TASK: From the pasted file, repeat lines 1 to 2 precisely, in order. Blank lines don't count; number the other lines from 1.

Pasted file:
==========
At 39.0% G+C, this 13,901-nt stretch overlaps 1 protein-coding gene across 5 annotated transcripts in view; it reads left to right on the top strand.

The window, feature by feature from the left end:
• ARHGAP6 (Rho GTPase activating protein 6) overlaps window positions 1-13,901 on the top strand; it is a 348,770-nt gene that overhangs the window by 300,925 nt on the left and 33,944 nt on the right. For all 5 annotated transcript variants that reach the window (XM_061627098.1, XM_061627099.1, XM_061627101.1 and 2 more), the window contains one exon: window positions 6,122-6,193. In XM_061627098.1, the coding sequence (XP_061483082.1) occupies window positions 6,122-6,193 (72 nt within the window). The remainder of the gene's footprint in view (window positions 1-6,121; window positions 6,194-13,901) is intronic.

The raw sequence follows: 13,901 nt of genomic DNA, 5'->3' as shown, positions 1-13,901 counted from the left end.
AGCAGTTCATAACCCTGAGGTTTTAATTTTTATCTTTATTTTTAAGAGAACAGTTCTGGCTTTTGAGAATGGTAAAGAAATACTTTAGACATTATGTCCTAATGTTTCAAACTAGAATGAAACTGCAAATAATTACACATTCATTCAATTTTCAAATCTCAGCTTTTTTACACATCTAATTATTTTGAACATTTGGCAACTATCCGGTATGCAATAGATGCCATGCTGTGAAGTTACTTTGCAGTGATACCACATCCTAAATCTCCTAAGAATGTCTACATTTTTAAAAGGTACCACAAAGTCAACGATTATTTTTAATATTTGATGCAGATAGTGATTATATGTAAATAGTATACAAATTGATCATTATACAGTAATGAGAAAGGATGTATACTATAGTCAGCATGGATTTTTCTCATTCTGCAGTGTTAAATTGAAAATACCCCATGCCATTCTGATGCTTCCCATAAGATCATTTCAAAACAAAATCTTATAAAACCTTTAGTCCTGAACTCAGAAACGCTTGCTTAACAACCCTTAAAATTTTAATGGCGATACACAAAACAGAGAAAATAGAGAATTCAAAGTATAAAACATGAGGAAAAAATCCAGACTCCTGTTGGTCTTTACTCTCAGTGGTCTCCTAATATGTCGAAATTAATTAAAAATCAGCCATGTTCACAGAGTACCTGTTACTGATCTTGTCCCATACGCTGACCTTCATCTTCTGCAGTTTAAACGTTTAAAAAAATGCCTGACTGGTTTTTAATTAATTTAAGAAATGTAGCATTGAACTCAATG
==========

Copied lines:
At 39.0% G+C, this 13,901-nt stretch overlaps 1 protein-coding gene across 5 annotated transcripts in view; it reads left to right on the top strand.

The window, feature by feature from the left end: